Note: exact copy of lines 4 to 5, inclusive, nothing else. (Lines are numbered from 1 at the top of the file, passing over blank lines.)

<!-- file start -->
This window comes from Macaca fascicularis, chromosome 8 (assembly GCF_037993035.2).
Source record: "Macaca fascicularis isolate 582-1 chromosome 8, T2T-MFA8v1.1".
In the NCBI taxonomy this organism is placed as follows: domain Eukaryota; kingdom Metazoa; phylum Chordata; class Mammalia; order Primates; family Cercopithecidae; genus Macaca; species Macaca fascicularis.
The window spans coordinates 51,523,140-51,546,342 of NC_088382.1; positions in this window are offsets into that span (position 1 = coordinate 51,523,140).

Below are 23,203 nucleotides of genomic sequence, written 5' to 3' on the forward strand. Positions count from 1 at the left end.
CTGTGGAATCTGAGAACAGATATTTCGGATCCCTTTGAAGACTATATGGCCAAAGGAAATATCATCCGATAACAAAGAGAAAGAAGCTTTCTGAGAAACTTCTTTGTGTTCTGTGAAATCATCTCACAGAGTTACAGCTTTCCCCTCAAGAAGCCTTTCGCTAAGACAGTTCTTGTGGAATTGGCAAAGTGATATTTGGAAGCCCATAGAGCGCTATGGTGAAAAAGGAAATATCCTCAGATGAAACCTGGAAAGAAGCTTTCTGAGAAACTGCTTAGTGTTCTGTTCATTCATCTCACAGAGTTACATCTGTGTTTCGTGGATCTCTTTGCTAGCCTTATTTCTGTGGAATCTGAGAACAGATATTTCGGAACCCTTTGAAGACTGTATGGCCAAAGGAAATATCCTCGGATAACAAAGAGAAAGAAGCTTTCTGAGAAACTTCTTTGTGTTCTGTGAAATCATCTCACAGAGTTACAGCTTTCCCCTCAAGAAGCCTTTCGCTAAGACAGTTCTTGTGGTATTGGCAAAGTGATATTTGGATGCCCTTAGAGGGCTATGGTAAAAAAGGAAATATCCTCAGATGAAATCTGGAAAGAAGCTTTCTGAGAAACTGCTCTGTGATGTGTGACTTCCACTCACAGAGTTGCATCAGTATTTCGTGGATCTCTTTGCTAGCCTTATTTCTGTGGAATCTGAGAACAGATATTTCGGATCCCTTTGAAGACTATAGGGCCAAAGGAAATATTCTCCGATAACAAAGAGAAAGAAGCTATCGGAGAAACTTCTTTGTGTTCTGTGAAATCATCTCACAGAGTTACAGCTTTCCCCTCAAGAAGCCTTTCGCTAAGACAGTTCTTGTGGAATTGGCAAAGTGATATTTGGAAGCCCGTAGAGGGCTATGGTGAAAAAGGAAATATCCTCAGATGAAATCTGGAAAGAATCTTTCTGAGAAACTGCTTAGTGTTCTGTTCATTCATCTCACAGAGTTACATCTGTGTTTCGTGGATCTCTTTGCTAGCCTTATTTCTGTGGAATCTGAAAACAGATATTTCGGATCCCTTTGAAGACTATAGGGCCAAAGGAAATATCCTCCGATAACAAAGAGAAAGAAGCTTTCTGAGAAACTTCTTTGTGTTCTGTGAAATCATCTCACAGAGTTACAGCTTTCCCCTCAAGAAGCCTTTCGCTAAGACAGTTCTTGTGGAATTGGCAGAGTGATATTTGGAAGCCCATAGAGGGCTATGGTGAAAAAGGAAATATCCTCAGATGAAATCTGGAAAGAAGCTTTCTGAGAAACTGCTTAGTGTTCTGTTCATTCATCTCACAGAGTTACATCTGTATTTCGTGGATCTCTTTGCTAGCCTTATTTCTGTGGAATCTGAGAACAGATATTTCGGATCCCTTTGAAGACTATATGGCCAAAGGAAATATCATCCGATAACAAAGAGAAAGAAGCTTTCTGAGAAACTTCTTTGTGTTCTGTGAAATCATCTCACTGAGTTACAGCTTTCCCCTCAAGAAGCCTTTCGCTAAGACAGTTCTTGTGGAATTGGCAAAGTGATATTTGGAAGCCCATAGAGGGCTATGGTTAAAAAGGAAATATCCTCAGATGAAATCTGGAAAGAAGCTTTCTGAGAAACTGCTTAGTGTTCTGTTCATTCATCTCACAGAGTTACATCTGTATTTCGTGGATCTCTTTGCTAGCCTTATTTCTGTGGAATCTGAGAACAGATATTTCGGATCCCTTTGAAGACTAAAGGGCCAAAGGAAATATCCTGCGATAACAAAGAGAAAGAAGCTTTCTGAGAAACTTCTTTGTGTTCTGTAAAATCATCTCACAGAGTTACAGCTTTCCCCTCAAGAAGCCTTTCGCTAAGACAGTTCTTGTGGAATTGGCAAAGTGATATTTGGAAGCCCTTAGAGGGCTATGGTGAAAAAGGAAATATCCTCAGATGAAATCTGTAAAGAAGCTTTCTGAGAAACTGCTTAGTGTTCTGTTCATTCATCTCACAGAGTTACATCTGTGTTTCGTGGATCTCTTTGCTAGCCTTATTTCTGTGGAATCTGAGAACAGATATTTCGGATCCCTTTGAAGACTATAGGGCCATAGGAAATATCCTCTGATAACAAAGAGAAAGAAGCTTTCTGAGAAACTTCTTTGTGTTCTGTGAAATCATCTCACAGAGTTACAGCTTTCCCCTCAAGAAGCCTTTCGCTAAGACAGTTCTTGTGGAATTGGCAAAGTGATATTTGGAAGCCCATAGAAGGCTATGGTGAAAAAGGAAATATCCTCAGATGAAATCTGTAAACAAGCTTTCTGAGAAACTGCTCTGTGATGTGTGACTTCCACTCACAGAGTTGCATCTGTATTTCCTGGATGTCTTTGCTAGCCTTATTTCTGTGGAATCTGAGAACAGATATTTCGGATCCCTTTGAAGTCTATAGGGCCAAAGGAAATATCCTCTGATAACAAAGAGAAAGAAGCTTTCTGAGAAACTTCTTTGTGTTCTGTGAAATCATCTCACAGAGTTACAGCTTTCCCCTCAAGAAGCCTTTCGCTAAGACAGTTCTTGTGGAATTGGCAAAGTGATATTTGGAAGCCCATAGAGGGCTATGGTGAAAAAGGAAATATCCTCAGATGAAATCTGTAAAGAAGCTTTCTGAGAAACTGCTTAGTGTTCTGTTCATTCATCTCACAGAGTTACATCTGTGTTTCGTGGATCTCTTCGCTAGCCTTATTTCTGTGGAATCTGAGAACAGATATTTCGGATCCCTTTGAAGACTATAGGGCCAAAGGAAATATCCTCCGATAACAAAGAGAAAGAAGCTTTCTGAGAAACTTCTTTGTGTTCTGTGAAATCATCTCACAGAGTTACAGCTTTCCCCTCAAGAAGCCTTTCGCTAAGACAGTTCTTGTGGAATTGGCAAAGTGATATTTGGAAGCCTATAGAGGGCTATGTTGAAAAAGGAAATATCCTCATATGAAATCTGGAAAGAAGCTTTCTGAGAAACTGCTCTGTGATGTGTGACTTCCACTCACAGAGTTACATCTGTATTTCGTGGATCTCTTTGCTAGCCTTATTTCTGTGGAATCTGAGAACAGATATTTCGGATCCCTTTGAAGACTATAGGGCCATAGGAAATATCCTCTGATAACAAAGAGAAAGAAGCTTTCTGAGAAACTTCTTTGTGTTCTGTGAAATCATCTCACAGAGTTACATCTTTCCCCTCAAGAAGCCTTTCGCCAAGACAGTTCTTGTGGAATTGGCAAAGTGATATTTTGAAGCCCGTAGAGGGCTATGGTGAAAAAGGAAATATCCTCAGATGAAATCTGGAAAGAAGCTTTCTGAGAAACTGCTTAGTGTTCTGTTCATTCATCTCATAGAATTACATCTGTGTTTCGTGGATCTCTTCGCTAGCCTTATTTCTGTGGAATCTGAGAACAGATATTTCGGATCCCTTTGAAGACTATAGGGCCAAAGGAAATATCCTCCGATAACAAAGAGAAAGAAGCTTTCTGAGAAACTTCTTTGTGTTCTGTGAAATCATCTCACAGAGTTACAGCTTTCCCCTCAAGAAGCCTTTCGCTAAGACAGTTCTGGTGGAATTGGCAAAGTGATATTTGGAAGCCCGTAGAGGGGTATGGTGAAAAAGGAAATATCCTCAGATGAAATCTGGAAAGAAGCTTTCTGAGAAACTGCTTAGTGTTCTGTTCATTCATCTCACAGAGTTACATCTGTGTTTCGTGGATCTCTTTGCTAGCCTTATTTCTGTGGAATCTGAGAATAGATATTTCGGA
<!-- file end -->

The window spans coordinates 51,523,140-51,546,342 of NC_088382.1; positions in this window are offsets into that span (position 1 = coordinate 51,523,140).

Below are 23,203 nucleotides of genomic sequence, written 5' to 3' on the forward strand. Positions count from 1 at the left end.